I'd be a content tourist in Far Cry 2 land, regardless of the mechanics, if the world itself ALLOWED ME TO ENJOY IT and didn't spit out or respawn angry-as-all-fuck tangos who tried to exterminate me.

#11 Posted by pyromagnestir (4384 posts) -

Well if you put it that way then yes. Skill with the controller is never my favorite thing about games because I don't have much (its why I don't like multiplayer because that is the sole focus much of the time). So I don't really care about being good at a game and am there more to see the story and universe the designers created and have some fun along the way.

#12 Posted by Amukasa (56 posts) -

Yes....I am not sure why more games dont have interesting enviroments. So many games enviroments are so balnd and uninspired. This was the only reason I really like Bio-Shock. The enviroments were great and the powers seemed cool but the combat was so boring to me.

#13 Posted by Little_Socrates (5834 posts) -

I can't think of a game where I "put up" with weak mechanics to play in a great world; sometimes the mechanics aren't the draw (Deadly Premonition is the game that immediately comes to mind) but I've never actively disliked a game's mechanics and then proceeded to finish it.

But do I sometimes get more excitement out of the narrative and aesthetic in a game than its gameplay? Often! But that's largely because we haven't had that many new gameplay ideas in the last few years.

#14 Posted by believer258 (12808 posts) -

It depends on the game. I'm still playing Skyrim because I really like the world and exploring. I can understand why that aspect of it might turn people off, and I certainly can't play those sorts of games all the time, but I do like playing that and finding new things to see and do.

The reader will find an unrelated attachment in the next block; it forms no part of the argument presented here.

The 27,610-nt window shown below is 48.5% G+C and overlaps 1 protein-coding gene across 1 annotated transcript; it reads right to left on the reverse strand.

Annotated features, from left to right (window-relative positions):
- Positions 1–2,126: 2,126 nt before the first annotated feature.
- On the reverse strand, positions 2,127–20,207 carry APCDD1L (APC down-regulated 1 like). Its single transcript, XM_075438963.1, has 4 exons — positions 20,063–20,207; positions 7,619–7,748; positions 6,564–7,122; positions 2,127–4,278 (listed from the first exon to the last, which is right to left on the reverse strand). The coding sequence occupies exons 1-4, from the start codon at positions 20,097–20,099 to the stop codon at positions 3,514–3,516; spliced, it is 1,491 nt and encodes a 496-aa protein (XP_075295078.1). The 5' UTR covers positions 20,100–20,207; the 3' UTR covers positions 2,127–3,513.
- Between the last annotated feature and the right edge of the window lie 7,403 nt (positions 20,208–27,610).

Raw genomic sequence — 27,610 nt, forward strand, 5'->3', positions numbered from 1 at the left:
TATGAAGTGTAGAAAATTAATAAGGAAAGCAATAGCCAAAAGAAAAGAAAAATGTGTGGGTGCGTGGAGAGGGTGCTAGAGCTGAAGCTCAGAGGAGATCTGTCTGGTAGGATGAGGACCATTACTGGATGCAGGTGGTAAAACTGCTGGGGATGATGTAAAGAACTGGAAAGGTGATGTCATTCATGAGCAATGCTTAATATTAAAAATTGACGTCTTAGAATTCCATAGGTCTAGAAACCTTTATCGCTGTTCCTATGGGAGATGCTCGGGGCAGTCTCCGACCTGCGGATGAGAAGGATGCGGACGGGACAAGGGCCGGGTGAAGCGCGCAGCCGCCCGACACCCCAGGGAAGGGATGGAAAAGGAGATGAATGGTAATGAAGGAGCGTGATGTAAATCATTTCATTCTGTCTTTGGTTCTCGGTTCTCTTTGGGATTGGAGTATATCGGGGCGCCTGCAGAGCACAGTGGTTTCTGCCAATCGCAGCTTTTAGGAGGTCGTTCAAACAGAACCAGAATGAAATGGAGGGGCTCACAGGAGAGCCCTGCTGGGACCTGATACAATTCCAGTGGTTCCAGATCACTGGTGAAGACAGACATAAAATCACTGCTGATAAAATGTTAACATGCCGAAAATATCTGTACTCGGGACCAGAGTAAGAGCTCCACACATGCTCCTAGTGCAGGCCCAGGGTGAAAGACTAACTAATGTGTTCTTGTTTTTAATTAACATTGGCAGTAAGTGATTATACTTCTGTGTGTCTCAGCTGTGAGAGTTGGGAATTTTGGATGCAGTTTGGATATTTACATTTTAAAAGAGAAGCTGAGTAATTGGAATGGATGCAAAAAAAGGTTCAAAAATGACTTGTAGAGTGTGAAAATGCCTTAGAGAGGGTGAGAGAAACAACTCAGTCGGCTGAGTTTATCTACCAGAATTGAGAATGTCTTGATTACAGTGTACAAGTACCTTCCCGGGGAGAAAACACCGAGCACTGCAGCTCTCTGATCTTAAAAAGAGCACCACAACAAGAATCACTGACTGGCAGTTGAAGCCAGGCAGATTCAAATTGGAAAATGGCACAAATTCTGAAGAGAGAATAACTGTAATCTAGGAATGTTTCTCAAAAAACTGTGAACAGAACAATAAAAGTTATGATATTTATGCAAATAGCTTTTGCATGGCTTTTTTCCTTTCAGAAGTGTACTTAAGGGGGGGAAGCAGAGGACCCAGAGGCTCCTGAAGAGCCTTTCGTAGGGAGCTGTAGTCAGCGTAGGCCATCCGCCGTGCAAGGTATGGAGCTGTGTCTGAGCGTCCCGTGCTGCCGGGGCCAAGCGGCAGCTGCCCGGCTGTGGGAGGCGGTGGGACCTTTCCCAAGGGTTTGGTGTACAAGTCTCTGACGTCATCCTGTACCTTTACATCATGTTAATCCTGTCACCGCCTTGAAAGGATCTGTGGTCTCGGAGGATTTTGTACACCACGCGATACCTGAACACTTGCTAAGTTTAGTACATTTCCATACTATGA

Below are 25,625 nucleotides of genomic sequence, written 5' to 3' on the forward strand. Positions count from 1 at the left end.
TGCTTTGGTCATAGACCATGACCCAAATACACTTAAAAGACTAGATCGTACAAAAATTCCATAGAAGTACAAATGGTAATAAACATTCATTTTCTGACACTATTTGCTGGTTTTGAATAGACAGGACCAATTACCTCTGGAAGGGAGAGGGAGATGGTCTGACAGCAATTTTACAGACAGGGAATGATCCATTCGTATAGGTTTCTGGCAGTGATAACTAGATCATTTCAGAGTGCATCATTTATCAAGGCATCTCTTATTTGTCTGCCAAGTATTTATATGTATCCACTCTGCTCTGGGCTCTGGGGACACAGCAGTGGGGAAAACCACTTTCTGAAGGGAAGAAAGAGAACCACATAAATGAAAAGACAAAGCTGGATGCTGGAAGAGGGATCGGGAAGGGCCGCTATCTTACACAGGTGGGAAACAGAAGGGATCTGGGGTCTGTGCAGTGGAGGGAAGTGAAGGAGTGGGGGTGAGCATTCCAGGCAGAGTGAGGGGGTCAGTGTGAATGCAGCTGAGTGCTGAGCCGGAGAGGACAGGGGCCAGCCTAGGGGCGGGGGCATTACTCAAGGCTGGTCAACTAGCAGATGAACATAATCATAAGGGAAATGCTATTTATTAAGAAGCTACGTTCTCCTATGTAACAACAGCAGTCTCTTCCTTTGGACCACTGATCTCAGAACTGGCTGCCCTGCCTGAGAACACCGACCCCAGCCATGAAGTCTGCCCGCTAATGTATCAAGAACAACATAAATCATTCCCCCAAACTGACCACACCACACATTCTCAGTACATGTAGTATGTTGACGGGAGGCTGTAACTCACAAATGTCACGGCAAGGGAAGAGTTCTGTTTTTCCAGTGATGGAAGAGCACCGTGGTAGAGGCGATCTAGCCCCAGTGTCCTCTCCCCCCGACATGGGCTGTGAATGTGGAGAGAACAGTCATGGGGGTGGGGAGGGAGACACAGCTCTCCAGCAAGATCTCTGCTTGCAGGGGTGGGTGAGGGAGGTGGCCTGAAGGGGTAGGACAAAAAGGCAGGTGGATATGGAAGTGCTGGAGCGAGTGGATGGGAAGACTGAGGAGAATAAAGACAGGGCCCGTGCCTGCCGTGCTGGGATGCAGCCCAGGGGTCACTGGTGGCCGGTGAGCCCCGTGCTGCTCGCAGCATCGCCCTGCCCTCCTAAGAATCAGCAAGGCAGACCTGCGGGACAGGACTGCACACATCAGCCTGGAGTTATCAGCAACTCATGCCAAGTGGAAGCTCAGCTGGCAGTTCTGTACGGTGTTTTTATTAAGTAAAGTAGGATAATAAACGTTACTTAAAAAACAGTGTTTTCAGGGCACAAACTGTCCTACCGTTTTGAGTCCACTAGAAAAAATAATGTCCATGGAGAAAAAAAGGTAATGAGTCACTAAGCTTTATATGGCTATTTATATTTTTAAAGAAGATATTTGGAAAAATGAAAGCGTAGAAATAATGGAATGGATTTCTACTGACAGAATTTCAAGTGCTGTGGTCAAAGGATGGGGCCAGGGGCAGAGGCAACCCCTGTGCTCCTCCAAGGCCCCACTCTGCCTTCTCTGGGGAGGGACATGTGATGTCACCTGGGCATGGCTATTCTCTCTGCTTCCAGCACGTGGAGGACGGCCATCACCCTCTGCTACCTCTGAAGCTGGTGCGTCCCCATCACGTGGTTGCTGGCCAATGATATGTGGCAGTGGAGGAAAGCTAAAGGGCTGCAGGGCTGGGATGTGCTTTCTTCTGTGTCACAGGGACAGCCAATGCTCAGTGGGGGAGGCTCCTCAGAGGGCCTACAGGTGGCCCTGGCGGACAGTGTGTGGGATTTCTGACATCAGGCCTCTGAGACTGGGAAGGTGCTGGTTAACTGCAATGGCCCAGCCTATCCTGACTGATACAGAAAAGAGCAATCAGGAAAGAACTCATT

@Amukasa said:

Yes....I am not sure why more games dont have interesting enviroments. So many games enviroments are so balnd and uninspired. This was the only reason I really like Bio-Shock. The enviroments were great and the powers seemed cool but the combat was so boring to me.

You certainly have the right to your opinion, but just how is that possible? I thought combat was one of Bioshock's strongest points, right below story and setting. It's the level design and objectives that I mainly had a problem with.

#15 Posted by themangalist (1853 posts) -

I love being immersed into worlds...Yet so few games actually try to do so. Bethesda games obviously, but Vampire the Masquerade, stalker, and Mass Effect are also a few games that get my imagination running free and wild.

#16 Posted by mandude (2670 posts) -

It's what I do in both games and life.

#17 Posted by I_smell (4212 posts) -

Even when I'm playing a game that's pretty fun to play, a boring world can really bum me out, Rage.

#18 Posted by Brodehouse (10513 posts) -
@believer258 I also don't like most of the gameplay around BioShock's combat. It had a lot of potential, they definitely made the effort to giving you options and variety. Feel is super subjective but there was clearly something off about BioShock's pure shooting. A little swimmy here, a little clumsy there. Great concept, average execution.

Anyways, not the point.